On November 11, 2015, while browsing the Chicago Tribune, a headline "Listerine Restored Luster to Dog's Once-Thinning Coat" caught my attention. Unaware of the magical power of Listerine, with curiosity, I read the article. Although this article was written in a Q&A format, the implied questioner asked no question. What did follow, however, was a pet owner's description of her pet's skin problem, a non-itching area of hair loss between the dog's shoulder blades, and how she resolved it.
At first, this pet owner sought her pet's diagnosis and treatment plan from a person at a dog show. This person told her it was likely a bacterial infection caused by Staphylococcus and to treat the lesion with diluted vinegar. Unsatisfied with this treatment recommendation, this pet owner next sought the Internet for advice. Here, she learned about the use of diluted Listerine on skin lesions. After using it, this pet owner happily reported that her dog's coat is "back to a beautiful pitch black color, and shines like there is no tomorrow."
In the answer section of this article, columnists Joe and Teresa Graedon endorse the use of Listerine on animals to treat bacterial, viral and fungal infections.
Here are my thoughts about this Q/A piece:
1. When your pet experiences hair loss, seek a veterinarian's opinion. Seeking advice from another pet owner or Internet site may lead to negative consequences. Not all hair loss on a pet is due to a Staphylococcus infection. Your veterinarian is trained in treating dermatological problems and your pet will benefit from his/her professional knowledge.
2. Treating a medical problem with a product that was not intended nor proven effective for dermatological problems carries tremendous risks. The Johnson & Johnson Company, the manufacturer of this product, claims Listerine will reduce plaque and gingivitis in the oral cavity of humans only. This company does not claim, nor has it been proven elsewhere, that Listerine treats fungal, bacterial or viral infections when applied topically to the skin of a dog.
3. Treating a medical problem in a pet with a product designed and tested on humans only can be dangerous.Dogs and cats frequently metabolize drugs differently than people. Most pet owners are not capable of reading an ingredient list on a drug label to know which active ingredients, or their concentrations, are toxic to pets. Fortunately, the very low level of methyl salicylate in Listerine is non-toxic to dogs. However, Listerine Original has an alcohol content of 26.9%, which if applied directly to inflamed or irritated skin, can be painful. Always seek the advice of your veterinarian before medicating your pet.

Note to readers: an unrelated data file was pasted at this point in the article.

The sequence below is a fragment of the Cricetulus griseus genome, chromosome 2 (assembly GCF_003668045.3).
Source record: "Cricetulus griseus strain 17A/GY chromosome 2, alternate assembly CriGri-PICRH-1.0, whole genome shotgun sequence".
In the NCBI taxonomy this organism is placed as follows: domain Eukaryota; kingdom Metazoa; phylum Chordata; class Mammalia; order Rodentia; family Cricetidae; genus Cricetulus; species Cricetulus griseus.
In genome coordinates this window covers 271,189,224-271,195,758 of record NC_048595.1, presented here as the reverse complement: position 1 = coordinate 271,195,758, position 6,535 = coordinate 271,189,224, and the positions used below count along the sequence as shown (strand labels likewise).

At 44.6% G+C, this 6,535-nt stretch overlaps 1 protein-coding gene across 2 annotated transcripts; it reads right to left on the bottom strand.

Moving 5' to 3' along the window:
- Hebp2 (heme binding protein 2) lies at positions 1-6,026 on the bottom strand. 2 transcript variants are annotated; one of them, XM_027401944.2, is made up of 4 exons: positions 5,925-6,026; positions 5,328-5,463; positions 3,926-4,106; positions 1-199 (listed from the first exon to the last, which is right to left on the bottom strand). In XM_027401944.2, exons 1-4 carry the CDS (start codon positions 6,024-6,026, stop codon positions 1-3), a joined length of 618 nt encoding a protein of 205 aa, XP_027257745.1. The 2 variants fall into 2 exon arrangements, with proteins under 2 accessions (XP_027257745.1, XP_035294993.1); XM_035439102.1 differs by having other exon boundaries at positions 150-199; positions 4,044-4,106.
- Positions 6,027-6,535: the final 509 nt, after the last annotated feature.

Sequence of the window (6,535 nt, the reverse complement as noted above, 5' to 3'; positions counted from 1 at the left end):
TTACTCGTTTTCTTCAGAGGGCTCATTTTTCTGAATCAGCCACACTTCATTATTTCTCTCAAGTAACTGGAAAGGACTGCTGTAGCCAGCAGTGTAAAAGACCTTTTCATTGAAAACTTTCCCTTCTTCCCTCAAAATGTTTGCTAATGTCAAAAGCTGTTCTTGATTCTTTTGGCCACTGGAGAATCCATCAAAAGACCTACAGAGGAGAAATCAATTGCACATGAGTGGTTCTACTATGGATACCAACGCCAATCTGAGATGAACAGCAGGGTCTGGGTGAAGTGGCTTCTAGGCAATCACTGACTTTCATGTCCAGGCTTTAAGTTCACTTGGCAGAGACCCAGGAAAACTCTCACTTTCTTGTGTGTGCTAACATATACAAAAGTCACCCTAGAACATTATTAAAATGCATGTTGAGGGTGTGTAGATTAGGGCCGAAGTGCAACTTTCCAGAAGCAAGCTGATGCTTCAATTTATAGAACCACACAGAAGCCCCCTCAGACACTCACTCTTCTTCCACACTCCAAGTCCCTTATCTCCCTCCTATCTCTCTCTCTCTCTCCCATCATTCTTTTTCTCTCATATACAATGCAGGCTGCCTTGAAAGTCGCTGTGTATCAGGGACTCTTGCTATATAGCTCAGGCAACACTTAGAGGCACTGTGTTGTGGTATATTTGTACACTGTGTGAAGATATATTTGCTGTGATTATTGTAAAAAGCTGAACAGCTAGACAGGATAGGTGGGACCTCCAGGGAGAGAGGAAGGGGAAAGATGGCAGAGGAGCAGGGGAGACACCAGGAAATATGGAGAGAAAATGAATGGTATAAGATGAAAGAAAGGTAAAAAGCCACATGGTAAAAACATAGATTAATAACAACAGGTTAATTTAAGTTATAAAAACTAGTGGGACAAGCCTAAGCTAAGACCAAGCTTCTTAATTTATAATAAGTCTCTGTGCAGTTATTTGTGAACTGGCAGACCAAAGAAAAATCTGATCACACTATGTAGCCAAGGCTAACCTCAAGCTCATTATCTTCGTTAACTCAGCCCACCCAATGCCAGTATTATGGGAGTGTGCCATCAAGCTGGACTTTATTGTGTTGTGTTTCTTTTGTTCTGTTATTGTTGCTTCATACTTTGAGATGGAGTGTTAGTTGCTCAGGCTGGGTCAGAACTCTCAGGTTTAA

4. I know of no veterinary dermatologist that would recommend Listerine as a drug of choice to treat a dermatological problem on a pet. Fortunately, there are a number of proven veterinary medicinal products, whether topical or oral, that would be safe and effective for treating a dermatological problem on a dog.
5. I question the accuracy of this pet owner's diagnosis and the reason for success of her therapy. Although I've not examined this pet, I can only speculate what it was she saw. It is quite unusual to have an isolated bacterial infection in between the shoulder blades of a dog. Perhaps, it was a reaction to an insect bite or a topical flea and tick control product. Was it just coincidentalthat this lesion resolved with Listerine treatment? I wonder if this lesion would have resolved with no treatment and just the passage of time.
As a pet owner and caregiver, be wise on where you seek your medical advice. Check out the credentials of the authors of the articles you are reading and scientific proof of their claims. Should a journalist be making unsupportive medical claims? Don't be fooled by the benefits of pursuing a "home remedy" over a scientifically proven product. Listerine is a mouthwash designed to decrease plaque and gingivitis in your oral cavity. Just because Listerine freshens your breath,doesn't mean it will brighten your pet's coat.For your pet's health concerns, seek advice from your veterinarian and your pet will benefit.
Dr. Donna Solomon is a veterinarian at Animal Medical Center of Chicago and invites you to email her questions or future topic ideas to firstname.lastname@example.org